Lastly as soon as things calm down, we can all do our fair share and consider Egypt for our next holiday destination. This will help re start the economy.

I read this article from El País (in spanish) in which El Houssine Majdoub, a Moroccan journalist, blames the West and its “repugnant role” for the suffering of Muslim citizens in their own countries.

When I was growing up in Argentina these types of accusations were common. Whatever was wrong in our countries we only had the “yankees” to blame for. This theme was especially dear to military dictators who frequently played the nationalist card while trained in USA. But then look at what happened. Latin America, a region supposedly controlled by the US, liberated itself. In most countries a better, independent local leadership emerged. In others, such as Venezuela, the military rebranded itself and continued its “Arab dictator like habits”. But overall I would consider today the leadership of Latin America much better, more democratic than that of the Muslim world. And I think that the Muslim world is now, where Latin America was in the 70s. Latin America then was a region dominated by nationalist, dictators who invoked “patria”, “familia” and “religion” to stay in government. Now it is mostly democratic, not perfect but much freer and better.

So if Latin American could liberate itself from its own dictators, Arab countries can do the same. But first its citizens need to stop blaming the West for its problems and focus on their own dictators. Muslim nations are not dictatorships because EU and USA like them so. They are not democracies because their citizens put up with “repugnant” local leaders to use El Houssine Majdoub language. Leaders in EU and USA have to deal with these dictators because they have no other choice. Moreover EU and USA have historically tried to get rid of some of them such as the Taliban, Saddam Hussein and Gaddafi but the results were mixed. If you think USA liked collaborating with Ben Ali you are wrong. USA’s dislike of Ben Ali was made clear thanks to Wikileaks’ cables: “Tunisia is a police state, with little freedom of expression or association, and serious human rights problems”. In short, not an ideal partner.

So the solution in the Arab world has to be home grown and it is to get rid of their dictators as Latin America did in the 80s. To replace them with leaders who are honest, who govern transparently and who defend their country’s rights and needs. Leaders like Lula of Brazil or Michelle Bachelet of Chile.

Tunisians have finally rebelled on their own, but there are many, many other corrupt and barbaric dictators left in power in the Muslim world. These leaders are great at exploiting their people and telling them how they “protect” them from the West. These were common tactics in the time of General Galtieri in Argentina for example, Falklands invasion included. But just as Latin America nations such as Chile and Argentina, have gotten rid of populist leaders the Muslim world can do the same. The Muslim countries can do it on their own. They may try to export terrorism, as Latin America did, but that will fizzle out as Muslims earn their human rights and self determination.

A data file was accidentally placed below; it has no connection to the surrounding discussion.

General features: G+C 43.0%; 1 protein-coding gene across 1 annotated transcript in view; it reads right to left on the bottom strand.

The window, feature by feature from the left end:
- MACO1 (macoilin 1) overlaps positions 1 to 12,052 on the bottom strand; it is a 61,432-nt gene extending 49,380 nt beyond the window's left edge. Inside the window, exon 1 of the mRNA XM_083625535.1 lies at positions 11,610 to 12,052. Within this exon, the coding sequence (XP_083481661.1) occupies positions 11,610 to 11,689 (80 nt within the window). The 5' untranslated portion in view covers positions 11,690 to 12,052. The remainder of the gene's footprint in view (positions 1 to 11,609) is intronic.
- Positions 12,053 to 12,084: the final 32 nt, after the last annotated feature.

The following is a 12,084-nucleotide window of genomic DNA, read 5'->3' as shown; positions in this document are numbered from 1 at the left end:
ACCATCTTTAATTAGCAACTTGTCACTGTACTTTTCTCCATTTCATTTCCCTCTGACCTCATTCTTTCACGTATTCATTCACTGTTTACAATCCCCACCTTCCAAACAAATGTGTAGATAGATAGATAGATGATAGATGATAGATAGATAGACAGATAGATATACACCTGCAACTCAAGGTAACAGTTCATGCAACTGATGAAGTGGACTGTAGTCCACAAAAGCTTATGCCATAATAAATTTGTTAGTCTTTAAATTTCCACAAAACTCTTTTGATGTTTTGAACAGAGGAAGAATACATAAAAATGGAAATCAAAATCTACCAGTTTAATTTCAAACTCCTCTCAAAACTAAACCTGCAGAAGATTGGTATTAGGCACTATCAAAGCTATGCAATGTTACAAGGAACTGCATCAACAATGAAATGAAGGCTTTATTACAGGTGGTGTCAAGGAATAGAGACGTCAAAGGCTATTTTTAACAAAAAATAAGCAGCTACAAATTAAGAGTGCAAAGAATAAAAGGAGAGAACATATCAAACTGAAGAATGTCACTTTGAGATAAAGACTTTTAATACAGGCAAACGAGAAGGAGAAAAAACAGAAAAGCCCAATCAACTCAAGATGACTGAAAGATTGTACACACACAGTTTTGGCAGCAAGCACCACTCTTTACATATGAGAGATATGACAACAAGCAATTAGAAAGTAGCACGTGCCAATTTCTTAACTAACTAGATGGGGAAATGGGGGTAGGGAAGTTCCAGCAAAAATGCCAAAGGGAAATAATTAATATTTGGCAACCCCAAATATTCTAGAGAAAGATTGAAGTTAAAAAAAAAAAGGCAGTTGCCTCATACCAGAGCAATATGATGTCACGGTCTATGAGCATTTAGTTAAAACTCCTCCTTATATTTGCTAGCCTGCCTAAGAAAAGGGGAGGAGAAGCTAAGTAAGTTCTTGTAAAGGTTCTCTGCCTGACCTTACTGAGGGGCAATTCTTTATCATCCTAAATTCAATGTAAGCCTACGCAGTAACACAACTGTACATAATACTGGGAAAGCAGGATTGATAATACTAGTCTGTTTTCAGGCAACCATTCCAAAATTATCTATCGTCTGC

First of all I would like to say that I am sorry for the repression and the people who have died in Tunisia but excited about the unexpected overthrow of Tunisian dictator Zine El Abidine Ben Ali by its own people.

While I am no expert on Tunisia and defer to others for an in depth analysis I have visited the country a few times as well as many other Arab/Muslim countries (Syria, Lebanon, Morocco, Egypt and others). Most Muslim nations have rulers for life and I am happy to see that for once, a corrupt dictator who has been in power since 1987 was thrown out by popular rebellion. And as this article explains it took the American diplomats and Wikileaks efforts to reveal what many Tunisians suspected and that is the extent of the government’s corruption and abuse and ignite the overthrow. Now the paradox here is obvious. USA spends hundreds of billions of dollars and hundreds of thousands of human lives are lost in a bloody military intervention in Afghanistan and Iraq with very little success in establishing democracies. And instead, diplomats telling a detailed story about corruption in Tunisia and a group of determined journalist at Wikileaks and a hacker (Bradley Manning) accomplished what a decade of military intervention in the Middle East could not and that is a popular uprising against corruption and dictatorship. Yes, the realities of Afghanistan, Iraq and Tunisia are different but as this New York Times article explains, many in the Arab/Muslim world are watching Tunisia and wondering how long will they put up with their own “Ben Alis”. Especially in nearby Egypt.

It is interesting though that it took a combination of Wikileaks, US diplomacy and a dissident soldier to ignite the rebellion. Most likely if it had been Hillary Clinton alone telling this to the Tunisian people how corrupt Ben Ali was, it would have backfired. I think the State Department should learn a lot from Tunisia and rethink Wikileaks, cellular networks, social networks, and the power of the raw truth when dictators lose control of the popular message.